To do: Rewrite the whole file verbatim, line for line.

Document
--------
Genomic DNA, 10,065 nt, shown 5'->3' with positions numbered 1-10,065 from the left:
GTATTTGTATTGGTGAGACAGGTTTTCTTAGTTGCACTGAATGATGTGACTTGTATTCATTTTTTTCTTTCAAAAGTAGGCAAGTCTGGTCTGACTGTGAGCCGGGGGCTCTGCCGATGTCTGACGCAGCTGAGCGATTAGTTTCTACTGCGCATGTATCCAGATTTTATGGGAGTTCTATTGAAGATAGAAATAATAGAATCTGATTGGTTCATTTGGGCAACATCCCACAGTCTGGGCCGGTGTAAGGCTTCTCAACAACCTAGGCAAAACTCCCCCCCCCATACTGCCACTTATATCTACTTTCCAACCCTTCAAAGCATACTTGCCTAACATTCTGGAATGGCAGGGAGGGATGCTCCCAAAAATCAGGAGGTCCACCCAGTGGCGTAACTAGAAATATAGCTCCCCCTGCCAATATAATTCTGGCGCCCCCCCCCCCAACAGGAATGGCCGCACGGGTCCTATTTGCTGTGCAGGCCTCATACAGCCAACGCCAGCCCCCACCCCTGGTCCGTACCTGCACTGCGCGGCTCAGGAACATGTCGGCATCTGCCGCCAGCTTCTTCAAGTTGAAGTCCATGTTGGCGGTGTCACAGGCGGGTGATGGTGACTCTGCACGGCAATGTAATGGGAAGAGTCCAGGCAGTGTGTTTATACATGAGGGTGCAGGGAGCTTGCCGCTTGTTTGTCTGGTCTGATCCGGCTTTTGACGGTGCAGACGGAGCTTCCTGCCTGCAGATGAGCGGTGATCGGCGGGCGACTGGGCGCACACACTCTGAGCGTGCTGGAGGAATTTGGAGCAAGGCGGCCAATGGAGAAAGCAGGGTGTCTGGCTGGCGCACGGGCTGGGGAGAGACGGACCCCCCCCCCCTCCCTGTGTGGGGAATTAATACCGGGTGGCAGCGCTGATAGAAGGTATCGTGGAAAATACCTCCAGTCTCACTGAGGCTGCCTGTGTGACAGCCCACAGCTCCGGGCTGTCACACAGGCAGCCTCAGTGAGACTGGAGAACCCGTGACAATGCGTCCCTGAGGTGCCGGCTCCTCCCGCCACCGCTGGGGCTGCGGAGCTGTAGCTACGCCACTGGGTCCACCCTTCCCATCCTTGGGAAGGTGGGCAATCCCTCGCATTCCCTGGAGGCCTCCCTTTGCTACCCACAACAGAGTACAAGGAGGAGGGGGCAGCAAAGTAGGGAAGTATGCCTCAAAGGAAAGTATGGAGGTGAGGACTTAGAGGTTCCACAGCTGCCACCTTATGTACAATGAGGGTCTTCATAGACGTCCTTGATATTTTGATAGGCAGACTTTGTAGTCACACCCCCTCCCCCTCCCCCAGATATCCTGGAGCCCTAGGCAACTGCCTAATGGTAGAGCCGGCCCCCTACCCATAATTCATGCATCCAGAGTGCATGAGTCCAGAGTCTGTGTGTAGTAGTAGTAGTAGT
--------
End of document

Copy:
Genomic DNA, 10,065 nt, shown 5'->3' with positions numbered 1-10,065 from the left:
GTATTTGTATTGGTGAGACAGGTTTTCTTAGTTGCACTGAATGATGTGACTTGTATTCATTTTTTTCTTTCAAAAGTAGGCAAGTCTGGTCTGACTGTGAGCCGGGGGCTCTGCCGATGTCTGACGCAGCTGAGCGATTAGTTTCTACTGCGCATGTATCCAGATTTTATGGGAGTTCTATTGAAGATAGAAATAATAGAATCTGATTGGTTCATTTGGGCAACATCCCACAGTCTGGGCCGGTGTAAGGCTTCTCAACAACCTAGGCAAAACTCCCCCCCCCATACTGCCACTTATATCTACTTTCCAACCCTTCAAAGCATACTTGCCTAACATTCTGGAATGGCAGGGAGGGATGCTCCCAAAAATCAGGAGGTCCACCCAGTGGCGTAACTAGAAATATAGCTCCCCCTGCCAATATAATTCTGGCGCCCCCCCCCCCAACAGGAATGGCCGCACGGGTCCTATTTGCTGTGCAGGCCTCATACAGCCAACGCCAGCCCCCACCCCTGGTCCGTACCTGCACTGCGCGGCTCAGGAACATGTCGGCATCTGCCGCCAGCTTCTTCAAGTTGAAGTCCATGTTGGCGGTGTCACAGGCGGGTGATGGTGACTCTGCACGGCAATGTAATGGGAAGAGTCCAGGCAGTGTGTTTATACATGAGGGTGCAGGGAGCTTGCCGCTTGTTTGTCTGGTCTGATCCGGCTTTTGACGGTGCAGACGGAGCTTCCTGCCTGCAGATGAGCGGTGATCGGCGGGCGACTGGGCGCACACACTCTGAGCGTGCTGGAGGAATTTGGAGCAAGGCGGCCAATGGAGAAAGCAGGGTGTCTGGCTGGCGCACGGGCTGGGGAGAGACGGACCCCCCCCCCCTCCCTGTGTGGGGAATTAATACCGGGTGGCAGCGCTGATAGAAGGTATCGTGGAAAATACCTCCAGTCTCACTGAGGCTGCCTGTGTGACAGCCCACAGCTCCGGGCTGTCACACAGGCAGCCTCAGTGAGACTGGAGAACCCGTGACAATGCGTCCCTGAGGTGCCGGCTCCTCCCGCCACCGCTGGGGCTGCGGAGCTGTAGCTACGCCACTGGGTCCACCCTTCCCATCCTTGGGAAGGTGGGCAATCCCTCGCATTCCCTGGAGGCCTCCCTTTGCTACCCACAACAGAGTACAAGGAGGAGGGGGCAGCAAAGTAGGGAAGTATGCCTCAAAGGAAAGTATGGAGGTGAGGACTTAGAGGTTCCACAGCTGCCACCTTATGTACAATGAGGGTCTTCATAGACGTCCTTGATATTTTGATAGGCAGACTTTGTAGTCACACCCCCTCCCCCTCCCCCAGATATCCTGGAGCCCTAGGCAACTGCCTAATGGTAGAGCCGGCCCCCTACCCATAATTCATGCATCCAGAGTGCATGAGTCCAGAGTCTGTGTGTAGTAGTAGTAGTAGT